The Fisherman and His Son

The stories are many and I write about myself and the book will center on my life and what I have experienced along the journey. I have lived a very colorful and full life. I tell stories about the things I have been through to explain a belief or convey an idea. A very good friend of mine that grew up on a very parallel path if not just slightly tougher path has shared an idea with me and I will do my best to tell our story.

The discussion of will power comes up from time to time and people believe the reason I succeed is less talent and ability and more just a will to survive. That will is something that comes from deep within your core and is called upon in times of grave need. You make a decision to persevere and not to give up. The people with the iron will never give up; it is not in them. To die trying is nobler than to accept defeat.

Men of the sea are a tougher breed of human beings and they stare down death every day as they take from Mother Nature the bounty of the sea. Mother Nature gives up her treasures grudgingly and every year she takes a few good men home to meet their maker.

The sons of fishermen grow up to be fishermen. We are raised on the back deck of a small rusty boat working as hard as we can and trying to prove we can do the job when we are still boys. The conditions are brutal and yet we persevere and never complain. Showing weakness is just not acceptable. We are never tired or cold. Even when we get hurt it is simply a scratch and we continue to work. This is our way. We have to prove we are a man.

When Dad hollers in the morning you bound out of bed and throw your clothes on and beat him to the truck so you can go to sea with him. The sea is rough and when we are young we get sick as we try to find our sea legs. We ignore the feeling and continue to work. We sneak to the side of the boat to puke and hope nobody notices. Of course we are fine it was nothing. The meanest son of a bitch on Earth is looking back at us and wishing we could have been born just a little tougher. Of course he is tougher on us than all the rest; we are the son of a fisherman.

After a full day on the back deck working without a break or any food, we come inside for a few moments and shovel down a quick bite to eat before hitting the rack for an hour on the run home. Sixteen or eighteen hour days are common and sleep is a luxury rarely afforded a fisherman when the fishing is good. There will be plenty of time to rest once the season is over.

When the fish are elusive there is no money to be made. We will pick up and run for hundreds of miles to where we have heard there are fish. Running for endless hours into the darkness in pursuit of the fish we so desperately need to pay our bills. For a young boy it is a badge of honor to stand wheel watch while the others sleep. We run the boat into the darkness of the night hour after hour. We deny ourselves precious sleep in an effort to prove that we too are fishermen. I feel tired and my eyes are heavy but to fall asleep while on wheel watch is an unforgivable sin for a fisherman. I can go forever without sleep because I will not fail. When everyone is dead tired and nobody wants to stand wheel watch I am a man in a ten year old body and I can do it. I am stronger than all of the men; not physically but mentally. Let me do it. I will not let you down. You need the rest Dad.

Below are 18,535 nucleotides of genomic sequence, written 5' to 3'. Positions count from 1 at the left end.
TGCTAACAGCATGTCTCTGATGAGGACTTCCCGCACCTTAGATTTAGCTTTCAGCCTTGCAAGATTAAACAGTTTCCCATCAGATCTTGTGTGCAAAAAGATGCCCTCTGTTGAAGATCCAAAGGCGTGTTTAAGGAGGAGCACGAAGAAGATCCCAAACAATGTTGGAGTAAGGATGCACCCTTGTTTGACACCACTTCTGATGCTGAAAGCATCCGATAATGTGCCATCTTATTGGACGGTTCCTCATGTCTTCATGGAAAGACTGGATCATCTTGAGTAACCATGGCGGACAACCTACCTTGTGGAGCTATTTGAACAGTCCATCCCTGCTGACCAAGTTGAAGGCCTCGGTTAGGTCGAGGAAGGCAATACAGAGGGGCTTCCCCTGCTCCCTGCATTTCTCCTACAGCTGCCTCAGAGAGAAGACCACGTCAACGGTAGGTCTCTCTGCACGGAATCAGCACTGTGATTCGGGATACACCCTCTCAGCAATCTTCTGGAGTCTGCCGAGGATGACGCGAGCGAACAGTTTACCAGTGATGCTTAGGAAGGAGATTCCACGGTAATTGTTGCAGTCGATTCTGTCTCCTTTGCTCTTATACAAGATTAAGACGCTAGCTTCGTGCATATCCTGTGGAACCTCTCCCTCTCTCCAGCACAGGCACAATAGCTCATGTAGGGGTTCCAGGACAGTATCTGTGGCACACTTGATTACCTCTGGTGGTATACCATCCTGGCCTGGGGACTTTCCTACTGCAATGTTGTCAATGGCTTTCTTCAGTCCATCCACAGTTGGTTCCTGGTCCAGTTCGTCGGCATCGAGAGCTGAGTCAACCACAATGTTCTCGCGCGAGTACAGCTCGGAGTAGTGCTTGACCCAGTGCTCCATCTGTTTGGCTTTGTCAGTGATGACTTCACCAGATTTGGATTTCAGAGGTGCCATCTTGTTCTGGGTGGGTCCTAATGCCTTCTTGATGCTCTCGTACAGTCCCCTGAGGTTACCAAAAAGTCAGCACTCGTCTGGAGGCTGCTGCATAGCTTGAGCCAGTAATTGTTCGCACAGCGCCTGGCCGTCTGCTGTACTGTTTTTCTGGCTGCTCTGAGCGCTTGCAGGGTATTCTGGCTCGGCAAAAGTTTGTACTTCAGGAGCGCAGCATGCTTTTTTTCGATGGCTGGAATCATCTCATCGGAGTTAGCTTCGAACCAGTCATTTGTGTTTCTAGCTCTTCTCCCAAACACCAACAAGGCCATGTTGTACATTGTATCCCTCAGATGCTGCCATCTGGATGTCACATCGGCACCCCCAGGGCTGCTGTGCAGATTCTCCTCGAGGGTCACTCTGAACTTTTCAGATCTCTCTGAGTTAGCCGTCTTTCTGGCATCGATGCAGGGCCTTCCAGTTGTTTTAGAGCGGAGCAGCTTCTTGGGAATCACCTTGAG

The day I first saw Dad sleeping while I was running the boat is one I will never forget. I am a man and I can be trusted with everyone’s lives. We grow up way too young. We are fishermen and we wear that badge with pride.

The will to survive and succeed is burned into our souls from a young age and we carry it through life. No matter what our chosen profession, we have that inner strength that comes from growing up at sea. The toughest day at my job on land is still quite a bit easier than the best day on the ocean.

The son of a fisherman I have escaped the grips of the sea. The man has left the ocean but the ocean has never left the man.


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2 Responses to “The Fisherman and His Son”

  1. Thomas DeArth Says:

    Bravo Victor. Thank you! I read it as i I were telling the story myself. Similar to you, I too will never forget when my dad slept while I was at the wheel. I felt so proud, I felt like a man. I recall the burden of responsibility was enormous as, at that point, I realized that my dad’s life was in my hands and hitting a log would end it all; I was a 5th grader. As father of a 4th grader, I cannot imagine putting so much trust in my son and realize perhaps I am preparing him as well as our dad’s did with us. As bad as it was, and as bad as we thought it was, perhaps it was our good fortune to have experienced something that so few do.

    I have not thought about hiding the puking for years and years; pretending that I was looking over the side and timing it with the roll of the boat.

    Preparing for years to write a book of my own, I have collected hundreds of stories from my dad. I don’t know what your relationship with your dad is these days but I think I recall Rick saying his health is marginal. You should consider taking the time to get his stories, maybe with a recorder. There is so much they experienced that we were not aware of–fascinating stories that need to be preserved.

    Take care,


  2. victorshaw Says:

    Reblogged this on Tells-n-Lies and commented:

    Talked to Dad on Sunday and thought about this old post

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